House of Tomorrow - 1933

George Fred Keck
241 W Lake Front Drive - Beverly Shores - IN - USA

The House of Tomorrow was constructed during 'The Century of Progress International Exhibition,' a World’s Fair that took place in Chicago in 1933. The house was part of the 'Homes of Tomorrow Exhibition', a collection of 13 model houses financed and built by private corporations and intended to present the latest features in house design, plan, furnishing and technology. Architect Keck took his inspiration from a less-futuristic example than expected: the 1853 octagonal Richard House in Watertown, Wisconsin, and translated it into a three-storey, twelve-sided (dodecagon) structure. The house was steel-framed, with the second and third floor clad in glass. Besides the polygonal shape and section, Keck copied other features of the Richard House that were ahead of their times: a centralized heating system, a central staircase, and shading devices to protect the windows against summer heat. Because of the air-conditioning system - which worked most efficiently within a closed space - no windows could be opened. But due to the extensive glass cladding, the solar gain during the summer months was so great that the air-conditioning system could not overcome it and failed.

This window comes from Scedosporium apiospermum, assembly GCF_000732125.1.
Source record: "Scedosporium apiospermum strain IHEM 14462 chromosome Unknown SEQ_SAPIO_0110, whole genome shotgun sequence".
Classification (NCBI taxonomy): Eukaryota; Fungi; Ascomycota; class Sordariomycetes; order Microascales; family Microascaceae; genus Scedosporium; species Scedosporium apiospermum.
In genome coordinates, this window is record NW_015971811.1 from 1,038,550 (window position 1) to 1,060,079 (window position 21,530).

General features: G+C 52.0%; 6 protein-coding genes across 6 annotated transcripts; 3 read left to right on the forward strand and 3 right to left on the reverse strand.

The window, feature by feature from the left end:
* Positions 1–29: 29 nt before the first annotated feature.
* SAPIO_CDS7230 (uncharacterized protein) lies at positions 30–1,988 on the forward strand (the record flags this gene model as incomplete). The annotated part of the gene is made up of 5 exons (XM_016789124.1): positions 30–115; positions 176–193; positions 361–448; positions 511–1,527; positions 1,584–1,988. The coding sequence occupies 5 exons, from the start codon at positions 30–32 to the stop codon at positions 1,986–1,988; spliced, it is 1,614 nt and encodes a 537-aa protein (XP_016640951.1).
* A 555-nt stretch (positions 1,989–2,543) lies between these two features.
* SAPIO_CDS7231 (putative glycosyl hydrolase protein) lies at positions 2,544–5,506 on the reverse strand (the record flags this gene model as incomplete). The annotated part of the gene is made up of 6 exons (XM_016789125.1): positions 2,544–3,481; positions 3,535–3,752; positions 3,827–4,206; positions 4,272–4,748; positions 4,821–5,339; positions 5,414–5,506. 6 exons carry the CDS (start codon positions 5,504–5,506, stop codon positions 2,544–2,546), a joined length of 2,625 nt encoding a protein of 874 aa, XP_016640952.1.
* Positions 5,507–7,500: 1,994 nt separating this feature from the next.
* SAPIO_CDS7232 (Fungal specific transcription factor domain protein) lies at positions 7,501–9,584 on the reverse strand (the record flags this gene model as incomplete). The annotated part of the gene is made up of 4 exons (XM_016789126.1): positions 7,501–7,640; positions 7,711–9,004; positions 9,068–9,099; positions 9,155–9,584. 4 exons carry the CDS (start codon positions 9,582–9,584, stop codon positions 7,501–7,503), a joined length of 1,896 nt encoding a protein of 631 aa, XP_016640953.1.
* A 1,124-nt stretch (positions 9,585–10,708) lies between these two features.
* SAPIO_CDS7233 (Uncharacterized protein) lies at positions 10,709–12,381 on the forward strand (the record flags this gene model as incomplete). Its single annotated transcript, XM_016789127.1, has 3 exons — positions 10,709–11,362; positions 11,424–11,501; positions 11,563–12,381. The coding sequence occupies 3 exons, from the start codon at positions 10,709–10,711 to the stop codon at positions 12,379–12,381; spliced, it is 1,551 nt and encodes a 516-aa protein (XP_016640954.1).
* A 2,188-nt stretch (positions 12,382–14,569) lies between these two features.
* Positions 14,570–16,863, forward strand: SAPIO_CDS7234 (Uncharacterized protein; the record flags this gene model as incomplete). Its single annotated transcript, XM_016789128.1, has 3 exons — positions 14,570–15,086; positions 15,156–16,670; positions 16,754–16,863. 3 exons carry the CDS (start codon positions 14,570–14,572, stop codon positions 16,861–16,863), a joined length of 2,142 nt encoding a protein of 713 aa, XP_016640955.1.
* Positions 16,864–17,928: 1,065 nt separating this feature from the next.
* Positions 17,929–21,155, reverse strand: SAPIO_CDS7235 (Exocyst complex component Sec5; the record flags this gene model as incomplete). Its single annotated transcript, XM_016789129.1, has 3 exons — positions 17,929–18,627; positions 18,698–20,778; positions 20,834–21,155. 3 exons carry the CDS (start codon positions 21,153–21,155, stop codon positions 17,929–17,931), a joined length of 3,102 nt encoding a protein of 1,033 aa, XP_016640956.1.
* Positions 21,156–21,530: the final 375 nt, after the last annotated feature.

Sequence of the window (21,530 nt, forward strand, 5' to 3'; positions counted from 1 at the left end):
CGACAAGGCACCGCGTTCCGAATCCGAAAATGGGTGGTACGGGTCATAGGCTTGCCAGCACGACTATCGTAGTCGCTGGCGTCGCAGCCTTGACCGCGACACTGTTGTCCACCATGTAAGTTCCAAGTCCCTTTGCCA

In 1935, just after the World's Fair, real estate developer Robert Bartlett, who wanted to establish a resort community, moved six of the exhibition's homes to Beverly Shores, Indiana. He had the glass cladding of the House of Tomorrow replaced with operable windows, to allow for proper air circulation. The hangar garage was changed to create more living space. Today the house is part of the Historic Century of Progress Architectural District, owned by the National Park Service.

Yesterday's Houses of Tomorrow
H. Ward Jandl
The Preservation Press, Washington, 1991
Keck & Keck
Robert Boyce
Princeton Architectural Press, New York, 1993
Library of Congress, prints & Photographs Division